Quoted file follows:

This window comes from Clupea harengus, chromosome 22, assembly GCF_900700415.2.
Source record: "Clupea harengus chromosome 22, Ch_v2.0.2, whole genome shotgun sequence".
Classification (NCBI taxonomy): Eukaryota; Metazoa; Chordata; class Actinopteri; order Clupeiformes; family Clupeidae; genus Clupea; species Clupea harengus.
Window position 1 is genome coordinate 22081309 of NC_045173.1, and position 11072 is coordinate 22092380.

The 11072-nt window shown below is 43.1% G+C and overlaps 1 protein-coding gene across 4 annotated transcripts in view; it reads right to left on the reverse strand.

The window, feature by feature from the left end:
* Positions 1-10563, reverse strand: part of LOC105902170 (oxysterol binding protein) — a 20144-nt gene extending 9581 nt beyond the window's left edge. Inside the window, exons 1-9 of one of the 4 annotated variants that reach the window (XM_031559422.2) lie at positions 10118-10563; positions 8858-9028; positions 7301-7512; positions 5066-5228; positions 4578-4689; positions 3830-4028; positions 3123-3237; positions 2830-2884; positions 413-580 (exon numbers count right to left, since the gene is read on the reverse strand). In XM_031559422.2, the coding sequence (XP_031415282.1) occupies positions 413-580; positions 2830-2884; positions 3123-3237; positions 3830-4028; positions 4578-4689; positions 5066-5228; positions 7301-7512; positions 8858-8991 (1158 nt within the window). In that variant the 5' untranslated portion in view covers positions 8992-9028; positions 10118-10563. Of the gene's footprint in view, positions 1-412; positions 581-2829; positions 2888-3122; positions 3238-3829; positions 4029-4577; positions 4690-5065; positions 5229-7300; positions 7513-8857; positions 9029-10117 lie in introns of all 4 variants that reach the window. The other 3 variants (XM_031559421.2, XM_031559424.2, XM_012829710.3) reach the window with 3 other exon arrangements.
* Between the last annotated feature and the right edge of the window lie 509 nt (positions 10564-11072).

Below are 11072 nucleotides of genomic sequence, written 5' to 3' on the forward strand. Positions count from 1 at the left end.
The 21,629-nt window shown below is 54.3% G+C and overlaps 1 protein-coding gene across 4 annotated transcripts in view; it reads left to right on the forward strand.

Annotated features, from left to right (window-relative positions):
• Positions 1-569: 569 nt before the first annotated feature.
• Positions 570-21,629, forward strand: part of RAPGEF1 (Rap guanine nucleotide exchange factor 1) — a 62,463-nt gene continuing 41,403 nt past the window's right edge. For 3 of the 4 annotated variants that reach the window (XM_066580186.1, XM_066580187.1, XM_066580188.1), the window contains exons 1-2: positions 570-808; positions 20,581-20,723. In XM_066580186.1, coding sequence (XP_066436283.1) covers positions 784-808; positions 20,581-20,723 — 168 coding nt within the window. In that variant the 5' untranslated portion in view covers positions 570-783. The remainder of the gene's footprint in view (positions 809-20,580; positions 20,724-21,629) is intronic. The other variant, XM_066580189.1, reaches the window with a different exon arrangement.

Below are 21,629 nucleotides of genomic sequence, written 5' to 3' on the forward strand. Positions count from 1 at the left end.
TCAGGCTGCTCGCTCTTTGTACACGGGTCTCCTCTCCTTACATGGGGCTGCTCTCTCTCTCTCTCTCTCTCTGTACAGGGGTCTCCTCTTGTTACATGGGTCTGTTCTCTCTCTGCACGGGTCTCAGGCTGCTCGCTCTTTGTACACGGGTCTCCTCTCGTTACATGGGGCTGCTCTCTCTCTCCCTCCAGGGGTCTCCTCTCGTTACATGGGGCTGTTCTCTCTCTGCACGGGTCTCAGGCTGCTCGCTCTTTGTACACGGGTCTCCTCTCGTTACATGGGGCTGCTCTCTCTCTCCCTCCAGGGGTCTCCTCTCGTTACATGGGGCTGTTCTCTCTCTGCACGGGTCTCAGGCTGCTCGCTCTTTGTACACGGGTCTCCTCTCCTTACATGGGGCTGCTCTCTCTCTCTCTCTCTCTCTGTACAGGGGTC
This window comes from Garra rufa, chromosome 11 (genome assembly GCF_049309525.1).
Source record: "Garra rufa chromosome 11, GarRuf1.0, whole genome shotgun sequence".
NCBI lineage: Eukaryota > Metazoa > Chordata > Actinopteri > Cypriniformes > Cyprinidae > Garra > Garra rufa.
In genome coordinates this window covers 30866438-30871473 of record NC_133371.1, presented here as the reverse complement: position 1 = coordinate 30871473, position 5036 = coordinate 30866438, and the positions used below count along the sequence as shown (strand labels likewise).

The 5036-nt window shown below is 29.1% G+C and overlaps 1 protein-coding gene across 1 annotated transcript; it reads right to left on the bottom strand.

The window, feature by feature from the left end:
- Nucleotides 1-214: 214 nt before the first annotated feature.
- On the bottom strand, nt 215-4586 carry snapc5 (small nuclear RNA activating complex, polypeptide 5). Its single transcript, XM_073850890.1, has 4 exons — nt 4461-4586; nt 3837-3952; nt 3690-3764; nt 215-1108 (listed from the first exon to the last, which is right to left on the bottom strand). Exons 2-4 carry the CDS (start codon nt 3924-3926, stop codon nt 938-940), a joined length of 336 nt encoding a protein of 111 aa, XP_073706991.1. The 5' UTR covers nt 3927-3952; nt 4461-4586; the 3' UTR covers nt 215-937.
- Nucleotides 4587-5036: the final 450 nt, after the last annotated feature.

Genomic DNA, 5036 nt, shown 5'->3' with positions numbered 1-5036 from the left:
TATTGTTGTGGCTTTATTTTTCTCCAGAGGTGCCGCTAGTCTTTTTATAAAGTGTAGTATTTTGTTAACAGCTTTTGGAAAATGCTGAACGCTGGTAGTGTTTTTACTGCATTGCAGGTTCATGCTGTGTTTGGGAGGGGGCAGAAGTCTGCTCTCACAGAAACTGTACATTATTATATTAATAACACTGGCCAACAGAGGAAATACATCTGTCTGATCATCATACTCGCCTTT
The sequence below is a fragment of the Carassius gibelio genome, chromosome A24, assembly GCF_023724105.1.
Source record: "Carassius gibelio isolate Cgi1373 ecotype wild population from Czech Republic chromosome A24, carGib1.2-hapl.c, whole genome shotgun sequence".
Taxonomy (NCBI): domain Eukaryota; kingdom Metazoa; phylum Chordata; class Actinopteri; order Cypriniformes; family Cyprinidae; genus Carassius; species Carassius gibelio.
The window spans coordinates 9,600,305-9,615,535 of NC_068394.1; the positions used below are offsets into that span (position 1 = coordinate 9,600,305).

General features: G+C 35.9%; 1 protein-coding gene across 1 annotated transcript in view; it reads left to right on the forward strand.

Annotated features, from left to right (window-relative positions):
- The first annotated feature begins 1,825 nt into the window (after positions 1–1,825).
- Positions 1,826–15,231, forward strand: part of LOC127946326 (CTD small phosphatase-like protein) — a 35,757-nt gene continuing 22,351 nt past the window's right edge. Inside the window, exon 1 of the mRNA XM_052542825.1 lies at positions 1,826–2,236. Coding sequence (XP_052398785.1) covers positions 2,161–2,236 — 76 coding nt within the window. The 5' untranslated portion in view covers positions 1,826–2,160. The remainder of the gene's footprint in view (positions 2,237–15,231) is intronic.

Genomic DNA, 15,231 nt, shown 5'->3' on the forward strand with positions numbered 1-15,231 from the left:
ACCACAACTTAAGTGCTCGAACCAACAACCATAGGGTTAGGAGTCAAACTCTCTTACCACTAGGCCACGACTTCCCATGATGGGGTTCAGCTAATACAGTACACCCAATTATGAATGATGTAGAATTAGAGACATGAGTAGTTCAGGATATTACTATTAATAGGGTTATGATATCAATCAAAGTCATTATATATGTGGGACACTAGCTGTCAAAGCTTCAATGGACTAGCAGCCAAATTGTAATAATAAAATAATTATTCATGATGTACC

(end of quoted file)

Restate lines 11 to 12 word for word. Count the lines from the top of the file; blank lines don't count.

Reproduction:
Annotated features, from left to right (window-relative positions):
• Positions 1-569: 569 nt before the first annotated feature.